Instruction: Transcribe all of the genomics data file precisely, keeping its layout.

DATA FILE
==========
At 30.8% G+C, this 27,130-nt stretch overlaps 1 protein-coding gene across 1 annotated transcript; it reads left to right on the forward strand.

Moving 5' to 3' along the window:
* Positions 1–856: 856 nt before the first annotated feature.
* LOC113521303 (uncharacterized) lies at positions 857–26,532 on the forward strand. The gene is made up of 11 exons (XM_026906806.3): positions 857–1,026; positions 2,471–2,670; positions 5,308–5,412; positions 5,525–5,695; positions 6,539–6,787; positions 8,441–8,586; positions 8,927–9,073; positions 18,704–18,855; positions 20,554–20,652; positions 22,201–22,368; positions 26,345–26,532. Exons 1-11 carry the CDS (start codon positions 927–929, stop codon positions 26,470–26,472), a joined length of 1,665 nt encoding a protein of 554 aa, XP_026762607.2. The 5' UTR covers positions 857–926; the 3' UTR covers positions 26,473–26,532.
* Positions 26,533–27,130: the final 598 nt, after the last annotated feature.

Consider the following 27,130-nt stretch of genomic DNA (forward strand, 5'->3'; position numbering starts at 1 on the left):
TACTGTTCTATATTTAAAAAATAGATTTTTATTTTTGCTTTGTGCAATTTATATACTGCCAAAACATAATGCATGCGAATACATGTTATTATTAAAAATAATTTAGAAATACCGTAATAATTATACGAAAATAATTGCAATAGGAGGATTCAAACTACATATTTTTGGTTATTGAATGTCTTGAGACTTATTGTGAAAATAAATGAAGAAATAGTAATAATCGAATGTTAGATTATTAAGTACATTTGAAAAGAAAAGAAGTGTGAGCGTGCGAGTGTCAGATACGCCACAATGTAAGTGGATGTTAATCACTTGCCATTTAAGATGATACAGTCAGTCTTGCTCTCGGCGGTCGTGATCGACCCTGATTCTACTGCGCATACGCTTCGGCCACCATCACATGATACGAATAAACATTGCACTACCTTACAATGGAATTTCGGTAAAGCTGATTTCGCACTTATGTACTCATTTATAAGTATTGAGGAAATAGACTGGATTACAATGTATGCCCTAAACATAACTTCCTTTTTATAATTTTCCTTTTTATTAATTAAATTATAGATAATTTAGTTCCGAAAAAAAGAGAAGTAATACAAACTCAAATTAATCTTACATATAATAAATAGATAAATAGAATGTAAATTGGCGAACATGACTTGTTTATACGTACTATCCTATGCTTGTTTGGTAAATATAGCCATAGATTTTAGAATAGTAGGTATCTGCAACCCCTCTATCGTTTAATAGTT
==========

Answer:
At 30.8% G+C, this 27,130-nt stretch overlaps 1 protein-coding gene across 1 annotated transcript; it reads left to right on the forward strand.

Moving 5' to 3' along the window:
* Positions 1–856: 856 nt before the first annotated feature.
* LOC113521303 (uncharacterized) lies at positions 857–26,532 on the forward strand. The gene is made up of 11 exons (XM_026906806.3): positions 857–1,026; positions 2,471–2,670; positions 5,308–5,412; positions 5,525–5,695; positions 6,539–6,787; positions 8,441–8,586; positions 8,927–9,073; positions 18,704–18,855; positions 20,554–20,652; positions 22,201–22,368; positions 26,345–26,532. Exons 1-11 carry the CDS (start codon positions 927–929, stop codon positions 26,470–26,472), a joined length of 1,665 nt encoding a protein of 554 aa, XP_026762607.2. The 5' UTR covers positions 857–926; the 3' UTR covers positions 26,473–26,532.
* Positions 26,533–27,130: the final 598 nt, after the last annotated feature.

Consider the following 27,130-nt stretch of genomic DNA (forward strand, 5'->3'; position numbering starts at 1 on the left):
TACTGTTCTATATTTAAAAAATAGATTTTTATTTTTGCTTTGTGCAATTTATATACTGCCAAAACATAATGCATGCGAATACATGTTATTATTAAAAATAATTTAGAAATACCGTAATAATTATACGAAAATAATTGCAATAGGAGGATTCAAACTACATATTTTTGGTTATTGAATGTCTTGAGACTTATTGTGAAAATAAATGAAGAAATAGTAATAATCGAATGTTAGATTATTAAGTACATTTGAAAAGAAAAGAAGTGTGAGCGTGCGAGTGTCAGATACGCCACAATGTAAGTGGATGTTAATCACTTGCCATTTAAGATGATACAGTCAGTCTTGCTCTCGGCGGTCGTGATCGACCCTGATTCTACTGCGCATACGCTTCGGCCACCATCACATGATACGAATAAACATTGCACTACCTTACAATGGAATTTCGGTAAAGCTGATTTCGCACTTATGTACTCATTTATAAGTATTGAGGAAATAGACTGGATTACAATGTATGCCCTAAACATAACTTCCTTTTTATAATTTTCCTTTTTATTAATTAAATTATAGATAATTTAGTTCCGAAAAAAAGAGAAGTAATACAAACTCAAATTAATCTTACATATAATAAATAGATAAATAGAATGTAAATTGGCGAACATGACTTGTTTATACGTACTATCCTATGCTTGTTTGGTAAATATAGCCATAGATTTTAGAATAGTAGGTATCTGCAACCCCTCTATCGTTTAATAGTT